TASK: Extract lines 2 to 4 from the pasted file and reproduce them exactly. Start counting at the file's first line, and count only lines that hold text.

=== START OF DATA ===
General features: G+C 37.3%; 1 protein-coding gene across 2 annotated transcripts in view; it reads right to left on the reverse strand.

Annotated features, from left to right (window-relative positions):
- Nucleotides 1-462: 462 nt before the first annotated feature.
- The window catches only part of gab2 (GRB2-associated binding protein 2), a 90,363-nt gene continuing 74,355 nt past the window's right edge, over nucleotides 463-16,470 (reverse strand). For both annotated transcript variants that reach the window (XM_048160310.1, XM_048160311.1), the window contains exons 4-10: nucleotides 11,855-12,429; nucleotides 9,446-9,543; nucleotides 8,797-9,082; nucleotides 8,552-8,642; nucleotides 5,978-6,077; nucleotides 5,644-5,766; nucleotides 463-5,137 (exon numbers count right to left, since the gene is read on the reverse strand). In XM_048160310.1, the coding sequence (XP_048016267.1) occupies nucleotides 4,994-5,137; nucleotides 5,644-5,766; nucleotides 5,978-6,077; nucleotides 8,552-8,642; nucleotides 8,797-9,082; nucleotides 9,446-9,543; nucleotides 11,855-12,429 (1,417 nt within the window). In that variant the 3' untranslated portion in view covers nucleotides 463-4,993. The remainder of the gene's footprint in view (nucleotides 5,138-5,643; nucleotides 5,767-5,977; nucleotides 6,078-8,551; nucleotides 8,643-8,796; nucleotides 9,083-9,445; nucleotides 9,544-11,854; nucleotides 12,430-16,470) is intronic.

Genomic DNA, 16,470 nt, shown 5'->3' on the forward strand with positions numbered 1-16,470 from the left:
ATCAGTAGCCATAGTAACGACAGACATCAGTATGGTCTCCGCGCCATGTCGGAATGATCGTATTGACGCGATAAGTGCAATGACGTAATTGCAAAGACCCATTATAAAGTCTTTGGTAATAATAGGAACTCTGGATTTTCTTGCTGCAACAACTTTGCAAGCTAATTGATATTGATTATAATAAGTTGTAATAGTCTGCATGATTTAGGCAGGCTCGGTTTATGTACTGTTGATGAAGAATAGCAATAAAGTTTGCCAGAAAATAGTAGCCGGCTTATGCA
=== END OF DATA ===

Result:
Annotated features, from left to right (window-relative positions):
- Nucleotides 1-462: 462 nt before the first annotated feature.
- The window catches only part of gab2 (GRB2-associated binding protein 2), a 90,363-nt gene continuing 74,355 nt past the window's right edge, over nucleotides 463-16,470 (reverse strand). For both annotated transcript variants that reach the window (XM_048160310.1, XM_048160311.1), the window contains exons 4-10: nucleotides 11,855-12,429; nucleotides 9,446-9,543; nucleotides 8,797-9,082; nucleotides 8,552-8,642; nucleotides 5,978-6,077; nucleotides 5,644-5,766; nucleotides 463-5,137 (exon numbers count right to left, since the gene is read on the reverse strand). In XM_048160310.1, the coding sequence (XP_048016267.1) occupies nucleotides 4,994-5,137; nucleotides 5,644-5,766; nucleotides 5,978-6,077; nucleotides 8,552-8,642; nucleotides 8,797-9,082; nucleotides 9,446-9,543; nucleotides 11,855-12,429 (1,417 nt within the window). In that variant the 3' untranslated portion in view covers nucleotides 463-4,993. The remainder of the gene's footprint in view (nucleotides 5,138-5,643; nucleotides 5,767-5,977; nucleotides 6,078-8,551; nucleotides 8,643-8,796; nucleotides 9,083-9,445; nucleotides 9,544-11,854; nucleotides 12,430-16,470) is intronic.